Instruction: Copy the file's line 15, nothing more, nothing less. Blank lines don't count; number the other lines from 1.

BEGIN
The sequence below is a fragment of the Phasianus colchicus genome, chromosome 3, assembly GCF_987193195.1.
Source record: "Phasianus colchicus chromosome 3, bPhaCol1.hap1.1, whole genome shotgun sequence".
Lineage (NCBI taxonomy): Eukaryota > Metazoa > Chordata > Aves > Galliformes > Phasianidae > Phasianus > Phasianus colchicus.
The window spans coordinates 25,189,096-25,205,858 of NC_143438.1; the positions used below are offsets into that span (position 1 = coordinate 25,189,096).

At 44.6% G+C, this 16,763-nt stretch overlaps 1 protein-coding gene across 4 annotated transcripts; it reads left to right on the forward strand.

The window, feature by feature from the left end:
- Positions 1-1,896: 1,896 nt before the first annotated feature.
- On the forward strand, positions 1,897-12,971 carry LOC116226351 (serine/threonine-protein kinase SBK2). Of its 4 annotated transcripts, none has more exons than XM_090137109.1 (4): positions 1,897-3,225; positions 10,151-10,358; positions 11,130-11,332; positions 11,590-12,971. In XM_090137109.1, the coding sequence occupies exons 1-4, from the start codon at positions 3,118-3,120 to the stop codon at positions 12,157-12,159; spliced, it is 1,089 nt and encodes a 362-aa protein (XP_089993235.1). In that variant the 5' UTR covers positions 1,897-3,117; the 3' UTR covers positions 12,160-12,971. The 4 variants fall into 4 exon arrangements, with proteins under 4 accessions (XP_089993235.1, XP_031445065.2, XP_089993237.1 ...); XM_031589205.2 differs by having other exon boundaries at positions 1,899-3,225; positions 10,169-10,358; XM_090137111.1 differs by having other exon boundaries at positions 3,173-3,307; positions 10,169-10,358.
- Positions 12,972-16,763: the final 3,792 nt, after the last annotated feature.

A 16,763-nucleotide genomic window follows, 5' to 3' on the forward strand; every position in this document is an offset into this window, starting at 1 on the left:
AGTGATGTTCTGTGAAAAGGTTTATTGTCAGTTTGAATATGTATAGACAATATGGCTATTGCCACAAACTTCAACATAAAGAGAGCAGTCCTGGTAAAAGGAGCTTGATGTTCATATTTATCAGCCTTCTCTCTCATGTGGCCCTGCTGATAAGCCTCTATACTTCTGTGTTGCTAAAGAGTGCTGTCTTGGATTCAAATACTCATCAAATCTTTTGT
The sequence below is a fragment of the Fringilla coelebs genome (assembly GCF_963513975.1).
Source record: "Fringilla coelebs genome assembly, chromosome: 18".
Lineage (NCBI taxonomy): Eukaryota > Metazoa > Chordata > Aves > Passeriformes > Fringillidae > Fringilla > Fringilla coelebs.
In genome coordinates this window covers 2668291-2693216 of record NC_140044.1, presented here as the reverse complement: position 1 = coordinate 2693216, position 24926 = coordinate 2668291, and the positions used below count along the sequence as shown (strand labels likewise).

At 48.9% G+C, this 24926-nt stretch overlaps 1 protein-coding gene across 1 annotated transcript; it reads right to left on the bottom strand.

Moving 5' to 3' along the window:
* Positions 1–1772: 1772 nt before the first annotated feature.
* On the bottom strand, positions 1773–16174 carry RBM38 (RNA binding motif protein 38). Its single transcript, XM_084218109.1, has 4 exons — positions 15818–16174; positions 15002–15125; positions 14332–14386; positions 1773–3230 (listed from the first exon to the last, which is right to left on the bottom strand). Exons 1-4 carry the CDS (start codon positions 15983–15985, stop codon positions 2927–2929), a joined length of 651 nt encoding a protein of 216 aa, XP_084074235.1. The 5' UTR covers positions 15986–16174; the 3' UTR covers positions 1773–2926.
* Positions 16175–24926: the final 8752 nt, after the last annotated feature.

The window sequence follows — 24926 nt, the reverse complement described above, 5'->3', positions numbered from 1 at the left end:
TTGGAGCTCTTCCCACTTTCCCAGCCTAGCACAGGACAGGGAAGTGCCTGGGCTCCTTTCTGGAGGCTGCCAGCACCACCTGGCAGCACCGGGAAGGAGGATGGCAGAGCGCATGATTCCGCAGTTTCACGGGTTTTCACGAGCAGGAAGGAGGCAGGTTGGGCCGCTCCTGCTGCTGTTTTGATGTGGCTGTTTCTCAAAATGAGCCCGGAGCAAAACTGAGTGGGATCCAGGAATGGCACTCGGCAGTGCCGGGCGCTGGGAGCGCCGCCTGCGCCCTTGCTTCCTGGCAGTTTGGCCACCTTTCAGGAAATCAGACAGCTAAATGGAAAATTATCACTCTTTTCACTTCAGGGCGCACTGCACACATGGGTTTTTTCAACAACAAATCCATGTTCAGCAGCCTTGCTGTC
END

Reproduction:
In genome coordinates this window covers 2668291-2693216 of record NC_140044.1, presented here as the reverse complement: position 1 = coordinate 2693216, position 24926 = coordinate 2668291, and the positions used below count along the sequence as shown (strand labels likewise).